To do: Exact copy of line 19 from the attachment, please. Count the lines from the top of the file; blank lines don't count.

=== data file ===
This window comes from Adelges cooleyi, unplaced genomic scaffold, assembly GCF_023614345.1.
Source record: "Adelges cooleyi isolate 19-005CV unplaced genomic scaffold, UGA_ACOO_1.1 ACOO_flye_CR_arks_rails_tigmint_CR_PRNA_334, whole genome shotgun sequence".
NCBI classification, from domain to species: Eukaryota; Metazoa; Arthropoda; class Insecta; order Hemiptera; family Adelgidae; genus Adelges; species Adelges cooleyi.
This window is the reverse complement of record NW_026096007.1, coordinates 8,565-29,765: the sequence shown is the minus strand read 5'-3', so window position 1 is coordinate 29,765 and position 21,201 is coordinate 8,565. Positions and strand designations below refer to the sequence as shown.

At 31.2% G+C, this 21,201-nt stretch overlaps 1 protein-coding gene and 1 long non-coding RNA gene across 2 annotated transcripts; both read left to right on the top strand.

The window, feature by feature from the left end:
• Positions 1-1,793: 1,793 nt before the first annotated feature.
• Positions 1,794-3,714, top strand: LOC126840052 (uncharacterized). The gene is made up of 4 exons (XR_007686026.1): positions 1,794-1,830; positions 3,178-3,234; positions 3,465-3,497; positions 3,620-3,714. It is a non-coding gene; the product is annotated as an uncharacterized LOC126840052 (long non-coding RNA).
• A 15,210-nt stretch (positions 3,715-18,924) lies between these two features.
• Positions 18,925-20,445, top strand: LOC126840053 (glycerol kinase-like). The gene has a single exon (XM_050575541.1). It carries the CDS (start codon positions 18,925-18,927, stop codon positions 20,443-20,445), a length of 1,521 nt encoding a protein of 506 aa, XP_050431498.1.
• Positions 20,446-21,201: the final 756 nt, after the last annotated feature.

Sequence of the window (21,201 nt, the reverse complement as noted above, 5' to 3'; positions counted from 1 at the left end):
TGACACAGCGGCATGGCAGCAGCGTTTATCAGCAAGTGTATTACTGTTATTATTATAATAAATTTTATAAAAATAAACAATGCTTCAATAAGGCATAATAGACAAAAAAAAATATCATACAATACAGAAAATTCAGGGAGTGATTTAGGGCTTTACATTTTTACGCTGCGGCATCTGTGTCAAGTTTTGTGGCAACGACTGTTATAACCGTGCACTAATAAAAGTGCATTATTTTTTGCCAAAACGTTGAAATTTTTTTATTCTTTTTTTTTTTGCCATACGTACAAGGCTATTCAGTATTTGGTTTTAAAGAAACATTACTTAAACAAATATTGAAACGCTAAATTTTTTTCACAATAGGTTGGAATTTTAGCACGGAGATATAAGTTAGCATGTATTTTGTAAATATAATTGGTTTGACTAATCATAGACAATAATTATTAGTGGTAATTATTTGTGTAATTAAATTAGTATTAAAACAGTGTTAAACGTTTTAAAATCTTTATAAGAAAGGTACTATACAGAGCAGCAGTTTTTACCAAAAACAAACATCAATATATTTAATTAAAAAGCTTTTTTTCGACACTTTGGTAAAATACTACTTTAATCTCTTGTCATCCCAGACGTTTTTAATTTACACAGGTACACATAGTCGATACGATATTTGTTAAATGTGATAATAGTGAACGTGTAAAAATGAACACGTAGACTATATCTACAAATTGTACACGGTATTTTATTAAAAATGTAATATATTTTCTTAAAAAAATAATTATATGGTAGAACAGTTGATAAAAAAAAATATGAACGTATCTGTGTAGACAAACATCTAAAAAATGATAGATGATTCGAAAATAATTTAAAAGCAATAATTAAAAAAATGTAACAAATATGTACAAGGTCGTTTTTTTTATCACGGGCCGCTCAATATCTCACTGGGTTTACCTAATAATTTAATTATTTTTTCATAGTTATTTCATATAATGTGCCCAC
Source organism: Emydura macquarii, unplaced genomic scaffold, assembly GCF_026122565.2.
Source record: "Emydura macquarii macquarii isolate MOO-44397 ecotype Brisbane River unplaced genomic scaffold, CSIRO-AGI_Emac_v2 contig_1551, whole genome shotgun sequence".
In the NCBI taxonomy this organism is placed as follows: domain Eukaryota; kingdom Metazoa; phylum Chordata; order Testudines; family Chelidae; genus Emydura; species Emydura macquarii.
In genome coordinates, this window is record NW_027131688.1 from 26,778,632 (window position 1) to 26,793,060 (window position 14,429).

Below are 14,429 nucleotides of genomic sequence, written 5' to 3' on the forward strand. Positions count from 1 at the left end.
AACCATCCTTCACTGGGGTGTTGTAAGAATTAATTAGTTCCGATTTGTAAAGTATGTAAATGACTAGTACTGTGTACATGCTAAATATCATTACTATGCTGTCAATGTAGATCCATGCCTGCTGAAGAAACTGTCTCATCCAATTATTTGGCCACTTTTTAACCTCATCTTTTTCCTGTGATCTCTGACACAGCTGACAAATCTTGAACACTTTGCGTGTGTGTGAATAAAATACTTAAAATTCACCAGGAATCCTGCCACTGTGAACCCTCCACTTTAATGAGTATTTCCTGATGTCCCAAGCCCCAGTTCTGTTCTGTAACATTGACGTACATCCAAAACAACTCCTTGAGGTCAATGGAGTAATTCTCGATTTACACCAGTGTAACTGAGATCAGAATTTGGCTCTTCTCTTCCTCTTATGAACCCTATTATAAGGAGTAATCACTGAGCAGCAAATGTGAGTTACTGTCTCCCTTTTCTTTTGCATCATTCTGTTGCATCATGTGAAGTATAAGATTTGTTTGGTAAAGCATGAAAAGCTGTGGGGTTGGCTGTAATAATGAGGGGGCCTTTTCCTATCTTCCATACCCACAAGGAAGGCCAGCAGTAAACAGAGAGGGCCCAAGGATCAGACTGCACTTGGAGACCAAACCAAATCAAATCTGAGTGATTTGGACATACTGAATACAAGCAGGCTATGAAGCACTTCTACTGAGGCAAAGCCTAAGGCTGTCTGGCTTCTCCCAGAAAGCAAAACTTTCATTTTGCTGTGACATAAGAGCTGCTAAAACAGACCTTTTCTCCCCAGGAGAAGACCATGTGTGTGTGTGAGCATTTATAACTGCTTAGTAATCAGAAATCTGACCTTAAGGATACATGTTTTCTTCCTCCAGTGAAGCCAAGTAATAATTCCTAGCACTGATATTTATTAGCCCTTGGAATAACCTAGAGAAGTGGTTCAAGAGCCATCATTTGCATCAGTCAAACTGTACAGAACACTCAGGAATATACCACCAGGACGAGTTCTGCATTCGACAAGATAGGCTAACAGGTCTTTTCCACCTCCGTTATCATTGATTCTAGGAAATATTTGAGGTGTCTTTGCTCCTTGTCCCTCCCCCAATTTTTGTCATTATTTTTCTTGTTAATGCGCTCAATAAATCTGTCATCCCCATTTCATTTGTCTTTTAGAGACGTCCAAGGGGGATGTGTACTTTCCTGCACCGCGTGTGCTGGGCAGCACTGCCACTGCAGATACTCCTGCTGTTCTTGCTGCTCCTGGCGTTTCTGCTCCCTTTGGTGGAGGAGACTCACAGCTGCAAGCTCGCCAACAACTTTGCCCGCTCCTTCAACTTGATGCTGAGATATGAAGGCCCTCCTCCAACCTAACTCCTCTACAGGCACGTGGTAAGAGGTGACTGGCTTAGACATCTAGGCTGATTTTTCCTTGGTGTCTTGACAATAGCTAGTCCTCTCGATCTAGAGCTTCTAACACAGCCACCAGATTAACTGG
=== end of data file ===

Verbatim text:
AACCATCCTTCACTGGGGTGTTGTAAGAATTAATTAGTTCCGATTTGTAAAGTATGTAAATGACTAGTACTGTGTACATGCTAAATATCATTACTATGCTGTCAATGTAGATCCATGCCTGCTGAAGAAACTGTCTCATCCAATTATTTGGCCACTTTTTAACCTCATCTTTTTCCTGTGATCTCTGACACAGCTGACAAATCTTGAACACTTTGCGTGTGTGTGAATAAAATACTTAAAATTCACCAGGAATCCTGCCACTGTGAACCCTCCACTTTAATGAGTATTTCCTGATGTCCCAAGCCCCAGTTCTGTTCTGTAACATTGACGTACATCCAAAACAACTCCTTGAGGTCAATGGAGTAATTCTCGATTTACACCAGTGTAACTGAGATCAGAATTTGGCTCTTCTCTTCCTCTTATGAACCCTATTATAAGGAGTAATCACTGAGCAGCAAATGTGAGTTACTGTCTCCCTTTTCTTTTGCATCATTCTGTTGCATCATGTGAAGTATAAGATTTGTTTGGTAAAGCATGAAAAGCTGTGGGGTTGGCTGTAATAATGAGGGGGCCTTTTCCTATCTTCCATACCCACAAGGAAGGCCAGCAGTAAACAGAGAGGGCCCAAGGATCAGACTGCACTTGGAGACCAAACCAAATCAAATCTGAGTGATTTGGACATACTGAATACAAGCAGGCTATGAAGCACTTCTACTGAGGCAAAGCCTAAGGCTGTCTGGCTTCTCCCAGAAAGCAAAACTTTCATTTTGCTGTGACATAAGAGCTGCTAAAACAGACCTTTTCTCCCCAGGAGAAGACCATGTGTGTGTGTGAGCATTTATAACTGCTTAGTAATCAGAAATCTGACCTTAAGGATACATGTTTTCTTCCTCCAGTGAAGCCAAGTAATAATTCCTAGCACTGATATTTATTAGCCCTTGGAATAACCTAGAGAAGTGGTTCAAGAGCCATCATTTGCATCAGTCAAACTGTACAGAACACTCAGGAATATACCACCAGGACGAGTTCTGCATTCGACAAGATAGGCTAACAGGTCTTTTCCACCTCCGTTATCATTGATTCTAGGAAATATTTGAGGTGTCTTTGCTCCTTGTCCCTCCCCCAATTTTTGTCATTATTTTTCTTGTTAATGCGCTCAATAAATCTGTCATCCCCATTTCATTTGTCTTTTAGAGACGTCCAAGGGGGATGTGTACTTTCCTGCACCGCGTGTGCTGGGCAGCACTGCCACTGCAGATACTCCTGCTGTTCTTGCTGCTCCTGGCGTTTCTGCTCCCTTTGGTGGAGGAGACTCACAGCTGCAAGCTCGCCAACAACTTTGCCCGCTCCTTCAACTTGATGCTGAGATATGAAGGCCCTCCTCCAACCTAACTCCTCTACAGGCACGTGGTAAGAGGTGACTGGCTTAGACATCTAGGCTGATTTTTCCTTGGTGTCTTGACAATAGCTAGTCCTCTCGATCTAGAGCTTCTAACACAGCCACCAGATTAACTGG